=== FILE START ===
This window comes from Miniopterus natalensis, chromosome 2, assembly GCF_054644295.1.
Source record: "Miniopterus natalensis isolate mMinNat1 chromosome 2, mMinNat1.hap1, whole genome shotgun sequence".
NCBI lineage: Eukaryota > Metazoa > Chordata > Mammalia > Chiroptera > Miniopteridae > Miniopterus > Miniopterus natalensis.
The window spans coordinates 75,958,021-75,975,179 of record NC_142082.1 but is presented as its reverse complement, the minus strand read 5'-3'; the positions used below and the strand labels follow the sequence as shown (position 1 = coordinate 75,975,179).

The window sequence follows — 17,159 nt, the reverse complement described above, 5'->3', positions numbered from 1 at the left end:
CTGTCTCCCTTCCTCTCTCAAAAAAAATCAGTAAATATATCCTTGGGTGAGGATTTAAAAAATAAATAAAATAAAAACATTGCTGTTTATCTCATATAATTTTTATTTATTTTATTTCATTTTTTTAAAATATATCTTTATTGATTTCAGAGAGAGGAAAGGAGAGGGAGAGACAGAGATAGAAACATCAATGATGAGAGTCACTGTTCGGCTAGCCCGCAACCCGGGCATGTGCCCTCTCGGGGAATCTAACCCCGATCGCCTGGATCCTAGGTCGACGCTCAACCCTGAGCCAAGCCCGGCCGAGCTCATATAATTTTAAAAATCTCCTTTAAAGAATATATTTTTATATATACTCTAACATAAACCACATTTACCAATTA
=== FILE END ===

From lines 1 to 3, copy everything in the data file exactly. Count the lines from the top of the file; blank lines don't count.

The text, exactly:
This window comes from Miniopterus natalensis, chromosome 2, assembly GCF_054644295.1.
Source record: "Miniopterus natalensis isolate mMinNat1 chromosome 2, mMinNat1.hap1, whole genome shotgun sequence".
NCBI lineage: Eukaryota > Metazoa > Chordata > Mammalia > Chiroptera > Miniopteridae > Miniopterus > Miniopterus natalensis.